When one keg is connected, pressurized to 10 PSI, and the gas bottle turned off, it will eventually drop the beverage size gauge down to zero. This occurs with all three kegs using different gas lines. For example, gas 1 to keg 2, gas 2 to keg 3; therefore it is happening to all kegs regardless of which gas line is connected.

Kegs are ball lock. Perhaps gas is escaping from the quick disconnect, as if the seals were bad. I just greased them up.

How can I test for a leak while the QD is attached to the keg post?

However, when disconnected, the gas stays put for a minimum of 3 days @ 10 PSI.
« Last Edit: January 29, 2015, 11:35:51 PM by ultravista »

Offline brewday

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Re: Help Me Root a CO2 Leak
« Reply #4 on: January 29, 2015, 11:41:15 PM »
Are you using the fiber washer between the tank and regulator?  I ask because when I had a slow leak like this, I wasn't aware that my tapright had a built-in seal.  Using the washer was actually causing the leak.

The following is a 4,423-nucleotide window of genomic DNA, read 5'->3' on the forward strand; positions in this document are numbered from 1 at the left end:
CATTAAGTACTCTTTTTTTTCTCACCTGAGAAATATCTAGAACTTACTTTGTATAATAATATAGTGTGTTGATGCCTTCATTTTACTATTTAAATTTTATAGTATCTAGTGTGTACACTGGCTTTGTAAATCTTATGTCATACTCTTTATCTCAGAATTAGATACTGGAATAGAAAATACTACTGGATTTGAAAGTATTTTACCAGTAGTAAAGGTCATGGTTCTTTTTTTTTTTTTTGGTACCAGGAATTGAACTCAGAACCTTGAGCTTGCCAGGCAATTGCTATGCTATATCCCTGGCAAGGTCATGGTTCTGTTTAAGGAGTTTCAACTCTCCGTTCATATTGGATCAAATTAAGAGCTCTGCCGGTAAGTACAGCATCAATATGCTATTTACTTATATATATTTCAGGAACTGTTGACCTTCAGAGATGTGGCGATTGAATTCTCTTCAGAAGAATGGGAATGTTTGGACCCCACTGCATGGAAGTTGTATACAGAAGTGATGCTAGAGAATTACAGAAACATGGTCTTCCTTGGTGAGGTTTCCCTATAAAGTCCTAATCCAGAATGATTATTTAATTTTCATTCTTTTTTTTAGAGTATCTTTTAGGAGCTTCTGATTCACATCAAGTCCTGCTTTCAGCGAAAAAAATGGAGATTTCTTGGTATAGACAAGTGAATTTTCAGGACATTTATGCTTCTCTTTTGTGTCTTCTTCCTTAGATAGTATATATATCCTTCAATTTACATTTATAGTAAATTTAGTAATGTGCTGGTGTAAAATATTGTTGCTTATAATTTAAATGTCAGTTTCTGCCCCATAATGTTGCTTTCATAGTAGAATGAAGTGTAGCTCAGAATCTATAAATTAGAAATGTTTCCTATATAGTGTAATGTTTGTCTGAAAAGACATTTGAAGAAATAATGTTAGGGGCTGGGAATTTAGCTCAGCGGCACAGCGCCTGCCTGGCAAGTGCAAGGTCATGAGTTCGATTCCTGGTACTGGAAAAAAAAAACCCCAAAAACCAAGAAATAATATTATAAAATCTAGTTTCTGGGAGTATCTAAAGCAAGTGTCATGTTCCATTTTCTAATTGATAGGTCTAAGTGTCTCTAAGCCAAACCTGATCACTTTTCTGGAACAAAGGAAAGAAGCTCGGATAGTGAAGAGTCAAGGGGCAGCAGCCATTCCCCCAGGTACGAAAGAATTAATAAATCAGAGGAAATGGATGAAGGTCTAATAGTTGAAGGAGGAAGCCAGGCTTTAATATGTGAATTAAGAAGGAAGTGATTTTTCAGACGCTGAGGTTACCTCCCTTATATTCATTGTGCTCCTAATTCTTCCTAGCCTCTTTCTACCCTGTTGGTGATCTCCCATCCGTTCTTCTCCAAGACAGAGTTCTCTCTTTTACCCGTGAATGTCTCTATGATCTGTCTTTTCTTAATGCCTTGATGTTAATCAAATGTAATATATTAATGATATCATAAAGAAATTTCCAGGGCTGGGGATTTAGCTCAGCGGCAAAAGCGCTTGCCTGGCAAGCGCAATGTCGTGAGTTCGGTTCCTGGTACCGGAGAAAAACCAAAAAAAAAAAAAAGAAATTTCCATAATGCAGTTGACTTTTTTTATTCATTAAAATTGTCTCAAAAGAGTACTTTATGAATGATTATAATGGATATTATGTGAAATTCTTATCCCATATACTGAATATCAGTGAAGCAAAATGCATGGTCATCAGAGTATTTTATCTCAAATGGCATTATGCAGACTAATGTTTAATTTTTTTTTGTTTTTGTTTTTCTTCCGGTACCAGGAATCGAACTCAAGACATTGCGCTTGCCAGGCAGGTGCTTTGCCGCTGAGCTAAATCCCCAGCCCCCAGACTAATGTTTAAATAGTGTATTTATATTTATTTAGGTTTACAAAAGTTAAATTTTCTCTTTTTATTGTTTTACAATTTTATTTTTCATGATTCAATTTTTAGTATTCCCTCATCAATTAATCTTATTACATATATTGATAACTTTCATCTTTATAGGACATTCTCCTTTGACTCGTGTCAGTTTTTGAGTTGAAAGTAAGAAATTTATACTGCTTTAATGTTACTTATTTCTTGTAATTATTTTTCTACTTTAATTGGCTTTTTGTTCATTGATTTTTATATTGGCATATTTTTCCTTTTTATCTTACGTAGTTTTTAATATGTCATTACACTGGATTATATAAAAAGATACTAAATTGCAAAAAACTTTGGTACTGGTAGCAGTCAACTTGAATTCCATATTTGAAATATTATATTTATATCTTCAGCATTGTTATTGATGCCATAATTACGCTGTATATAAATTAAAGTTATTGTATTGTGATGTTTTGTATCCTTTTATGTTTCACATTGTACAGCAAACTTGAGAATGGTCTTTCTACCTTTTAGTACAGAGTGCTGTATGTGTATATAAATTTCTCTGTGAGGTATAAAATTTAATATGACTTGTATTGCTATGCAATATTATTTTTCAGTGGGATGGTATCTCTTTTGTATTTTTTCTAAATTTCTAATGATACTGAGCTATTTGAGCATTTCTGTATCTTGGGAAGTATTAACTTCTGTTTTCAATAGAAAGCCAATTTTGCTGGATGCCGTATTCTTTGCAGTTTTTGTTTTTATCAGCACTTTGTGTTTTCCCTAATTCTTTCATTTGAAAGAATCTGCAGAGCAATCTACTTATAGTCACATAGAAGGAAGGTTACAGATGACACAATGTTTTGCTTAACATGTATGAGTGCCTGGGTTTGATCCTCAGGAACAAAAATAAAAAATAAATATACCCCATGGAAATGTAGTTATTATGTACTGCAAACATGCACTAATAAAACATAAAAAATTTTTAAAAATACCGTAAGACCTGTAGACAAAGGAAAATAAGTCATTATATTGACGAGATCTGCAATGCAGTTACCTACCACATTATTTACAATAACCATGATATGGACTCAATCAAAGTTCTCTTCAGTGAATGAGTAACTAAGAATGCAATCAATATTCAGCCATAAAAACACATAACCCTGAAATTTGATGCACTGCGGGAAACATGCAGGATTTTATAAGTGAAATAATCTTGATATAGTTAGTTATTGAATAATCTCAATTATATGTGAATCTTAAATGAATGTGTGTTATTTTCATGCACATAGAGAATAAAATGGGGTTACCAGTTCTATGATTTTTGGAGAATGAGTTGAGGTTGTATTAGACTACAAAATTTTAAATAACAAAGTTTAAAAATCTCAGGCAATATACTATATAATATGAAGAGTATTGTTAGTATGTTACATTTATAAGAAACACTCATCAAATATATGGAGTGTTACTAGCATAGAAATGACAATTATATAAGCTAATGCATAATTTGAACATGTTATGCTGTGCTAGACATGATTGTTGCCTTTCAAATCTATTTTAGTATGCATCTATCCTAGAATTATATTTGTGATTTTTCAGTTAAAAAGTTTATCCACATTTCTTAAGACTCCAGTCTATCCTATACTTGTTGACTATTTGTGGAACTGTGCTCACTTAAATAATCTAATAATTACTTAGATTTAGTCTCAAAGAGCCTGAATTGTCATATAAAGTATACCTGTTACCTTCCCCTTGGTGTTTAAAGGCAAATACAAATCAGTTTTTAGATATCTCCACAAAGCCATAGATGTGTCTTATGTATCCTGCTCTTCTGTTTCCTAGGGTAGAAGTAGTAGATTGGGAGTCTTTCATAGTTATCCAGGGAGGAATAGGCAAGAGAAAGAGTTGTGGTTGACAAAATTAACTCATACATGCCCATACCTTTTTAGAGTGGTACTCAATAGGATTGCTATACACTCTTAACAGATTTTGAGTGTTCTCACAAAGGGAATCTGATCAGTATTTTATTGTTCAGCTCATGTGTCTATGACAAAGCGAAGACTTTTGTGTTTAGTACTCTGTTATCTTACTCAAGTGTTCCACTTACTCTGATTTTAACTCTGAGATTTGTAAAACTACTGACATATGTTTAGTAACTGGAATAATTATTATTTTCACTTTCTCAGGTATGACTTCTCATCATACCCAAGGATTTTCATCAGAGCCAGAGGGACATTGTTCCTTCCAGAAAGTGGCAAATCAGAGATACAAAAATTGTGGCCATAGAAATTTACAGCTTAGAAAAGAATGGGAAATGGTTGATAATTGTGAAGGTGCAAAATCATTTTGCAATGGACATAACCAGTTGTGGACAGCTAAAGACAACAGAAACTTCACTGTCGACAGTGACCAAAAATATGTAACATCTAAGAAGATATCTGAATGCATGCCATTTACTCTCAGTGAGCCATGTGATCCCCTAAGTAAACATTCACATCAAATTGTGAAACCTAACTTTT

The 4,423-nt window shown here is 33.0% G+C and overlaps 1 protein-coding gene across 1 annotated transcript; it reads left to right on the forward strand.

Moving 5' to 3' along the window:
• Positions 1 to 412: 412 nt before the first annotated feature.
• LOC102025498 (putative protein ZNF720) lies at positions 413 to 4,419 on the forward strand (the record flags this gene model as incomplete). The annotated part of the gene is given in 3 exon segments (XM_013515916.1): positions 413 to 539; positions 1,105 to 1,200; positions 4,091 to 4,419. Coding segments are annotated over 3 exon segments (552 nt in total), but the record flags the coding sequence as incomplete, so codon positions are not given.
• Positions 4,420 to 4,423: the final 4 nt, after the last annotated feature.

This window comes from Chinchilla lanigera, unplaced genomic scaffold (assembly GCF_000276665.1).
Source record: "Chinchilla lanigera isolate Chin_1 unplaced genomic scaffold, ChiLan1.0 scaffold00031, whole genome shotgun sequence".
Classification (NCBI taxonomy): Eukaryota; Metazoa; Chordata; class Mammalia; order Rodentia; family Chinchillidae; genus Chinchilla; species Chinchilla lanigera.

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Offline narcout

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Re: Help Me Root a CO2 Leak
« Reply #5 on: January 30, 2015, 12:11:53 AM »
Is it possible that:

1) There is no leak, and you just got a low fill on your last tank; or

2) The fact that the low pressure gauge is dropping when you have a keg connected is because the beer in the keg is absorbing some of the CO2, and if there is a leak, it's either between the regulator and the gas cylinder or somewhere in the regulator itself?